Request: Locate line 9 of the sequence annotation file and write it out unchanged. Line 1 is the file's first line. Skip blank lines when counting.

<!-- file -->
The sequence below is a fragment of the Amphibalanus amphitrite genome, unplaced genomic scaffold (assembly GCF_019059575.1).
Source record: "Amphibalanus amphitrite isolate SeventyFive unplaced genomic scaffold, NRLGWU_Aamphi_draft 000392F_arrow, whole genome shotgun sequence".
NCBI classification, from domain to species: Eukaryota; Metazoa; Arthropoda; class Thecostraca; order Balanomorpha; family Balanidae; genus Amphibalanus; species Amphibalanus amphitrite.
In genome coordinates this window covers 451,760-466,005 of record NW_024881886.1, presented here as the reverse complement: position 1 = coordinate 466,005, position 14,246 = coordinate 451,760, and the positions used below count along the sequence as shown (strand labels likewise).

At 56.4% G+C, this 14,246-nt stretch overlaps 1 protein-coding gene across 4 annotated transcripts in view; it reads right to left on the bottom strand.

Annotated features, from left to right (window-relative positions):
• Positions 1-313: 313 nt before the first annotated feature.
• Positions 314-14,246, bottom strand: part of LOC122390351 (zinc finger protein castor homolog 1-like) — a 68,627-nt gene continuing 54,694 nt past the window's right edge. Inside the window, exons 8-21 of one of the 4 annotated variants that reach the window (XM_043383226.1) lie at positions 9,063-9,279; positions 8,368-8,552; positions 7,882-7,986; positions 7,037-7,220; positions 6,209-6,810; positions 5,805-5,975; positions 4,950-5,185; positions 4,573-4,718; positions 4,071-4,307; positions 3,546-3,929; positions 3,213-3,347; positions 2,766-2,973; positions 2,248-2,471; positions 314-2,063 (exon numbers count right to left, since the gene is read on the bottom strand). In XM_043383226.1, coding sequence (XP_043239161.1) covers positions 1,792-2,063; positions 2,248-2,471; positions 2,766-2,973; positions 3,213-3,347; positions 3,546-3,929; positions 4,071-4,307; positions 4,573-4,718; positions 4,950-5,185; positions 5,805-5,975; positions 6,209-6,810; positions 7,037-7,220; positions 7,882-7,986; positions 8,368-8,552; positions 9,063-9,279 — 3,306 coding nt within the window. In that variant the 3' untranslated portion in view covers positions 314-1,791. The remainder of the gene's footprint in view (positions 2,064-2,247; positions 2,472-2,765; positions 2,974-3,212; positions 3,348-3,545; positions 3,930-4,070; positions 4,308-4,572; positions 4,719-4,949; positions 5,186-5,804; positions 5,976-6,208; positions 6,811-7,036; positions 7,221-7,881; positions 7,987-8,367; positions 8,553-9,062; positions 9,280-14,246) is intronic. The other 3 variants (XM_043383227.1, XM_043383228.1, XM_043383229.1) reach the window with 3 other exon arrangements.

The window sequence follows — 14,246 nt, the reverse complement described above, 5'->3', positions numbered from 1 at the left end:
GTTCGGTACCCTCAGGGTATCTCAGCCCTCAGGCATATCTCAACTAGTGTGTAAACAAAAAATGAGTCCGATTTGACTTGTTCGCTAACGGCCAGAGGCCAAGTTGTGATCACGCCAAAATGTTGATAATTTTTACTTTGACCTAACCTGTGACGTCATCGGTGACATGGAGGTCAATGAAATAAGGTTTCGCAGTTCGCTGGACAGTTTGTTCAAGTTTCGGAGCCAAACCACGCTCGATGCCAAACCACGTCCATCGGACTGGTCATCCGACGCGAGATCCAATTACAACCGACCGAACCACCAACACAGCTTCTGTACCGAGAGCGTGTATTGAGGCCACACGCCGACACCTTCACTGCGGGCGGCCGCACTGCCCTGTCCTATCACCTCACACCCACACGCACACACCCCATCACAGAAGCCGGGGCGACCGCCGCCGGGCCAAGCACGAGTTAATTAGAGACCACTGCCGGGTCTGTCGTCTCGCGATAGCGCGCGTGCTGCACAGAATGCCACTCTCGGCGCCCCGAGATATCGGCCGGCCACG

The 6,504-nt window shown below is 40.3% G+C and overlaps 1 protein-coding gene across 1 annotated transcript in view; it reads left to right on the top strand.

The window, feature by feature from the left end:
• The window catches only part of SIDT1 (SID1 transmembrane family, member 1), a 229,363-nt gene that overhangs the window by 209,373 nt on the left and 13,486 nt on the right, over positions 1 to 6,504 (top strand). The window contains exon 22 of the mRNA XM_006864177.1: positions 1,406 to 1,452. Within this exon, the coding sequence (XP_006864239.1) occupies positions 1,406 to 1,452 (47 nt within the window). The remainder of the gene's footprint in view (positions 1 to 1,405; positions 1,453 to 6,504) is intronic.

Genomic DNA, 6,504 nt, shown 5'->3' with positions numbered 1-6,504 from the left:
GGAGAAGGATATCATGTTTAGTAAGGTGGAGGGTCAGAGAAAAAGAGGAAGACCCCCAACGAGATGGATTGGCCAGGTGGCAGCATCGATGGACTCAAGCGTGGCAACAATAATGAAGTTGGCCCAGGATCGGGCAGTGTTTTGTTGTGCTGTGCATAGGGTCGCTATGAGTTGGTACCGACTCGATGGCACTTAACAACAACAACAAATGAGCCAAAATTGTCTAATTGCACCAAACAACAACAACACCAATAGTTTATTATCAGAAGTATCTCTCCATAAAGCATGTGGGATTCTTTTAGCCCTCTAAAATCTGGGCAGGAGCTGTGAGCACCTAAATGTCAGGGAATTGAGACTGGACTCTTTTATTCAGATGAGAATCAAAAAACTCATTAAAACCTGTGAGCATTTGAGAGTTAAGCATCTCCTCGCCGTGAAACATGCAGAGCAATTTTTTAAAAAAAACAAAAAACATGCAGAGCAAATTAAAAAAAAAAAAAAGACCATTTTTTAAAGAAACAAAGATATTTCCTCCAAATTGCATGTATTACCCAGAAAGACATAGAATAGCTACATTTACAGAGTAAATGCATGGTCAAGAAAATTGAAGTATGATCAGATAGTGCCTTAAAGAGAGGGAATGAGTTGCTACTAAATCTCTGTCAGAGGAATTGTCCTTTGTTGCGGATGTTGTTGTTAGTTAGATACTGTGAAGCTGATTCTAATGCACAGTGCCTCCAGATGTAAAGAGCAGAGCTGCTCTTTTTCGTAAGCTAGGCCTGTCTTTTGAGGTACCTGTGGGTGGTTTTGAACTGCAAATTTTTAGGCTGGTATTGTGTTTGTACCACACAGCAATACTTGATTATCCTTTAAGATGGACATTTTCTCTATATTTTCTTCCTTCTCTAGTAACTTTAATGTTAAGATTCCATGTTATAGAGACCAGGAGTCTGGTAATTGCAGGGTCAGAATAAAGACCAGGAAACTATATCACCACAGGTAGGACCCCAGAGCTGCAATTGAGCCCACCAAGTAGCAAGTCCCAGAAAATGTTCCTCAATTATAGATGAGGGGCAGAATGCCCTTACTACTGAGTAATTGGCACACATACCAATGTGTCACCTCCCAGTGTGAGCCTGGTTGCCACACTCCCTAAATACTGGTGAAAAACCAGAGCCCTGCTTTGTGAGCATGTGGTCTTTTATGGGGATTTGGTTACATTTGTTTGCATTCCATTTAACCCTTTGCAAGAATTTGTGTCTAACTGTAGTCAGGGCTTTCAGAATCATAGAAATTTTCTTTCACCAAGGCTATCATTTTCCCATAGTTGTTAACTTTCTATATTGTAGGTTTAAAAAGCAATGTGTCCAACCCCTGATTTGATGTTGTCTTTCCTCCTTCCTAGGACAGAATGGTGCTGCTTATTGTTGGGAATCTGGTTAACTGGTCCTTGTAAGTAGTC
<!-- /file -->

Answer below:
The window sequence follows — 14,246 nt, the reverse complement described above, 5'->3', positions numbered from 1 at the left end: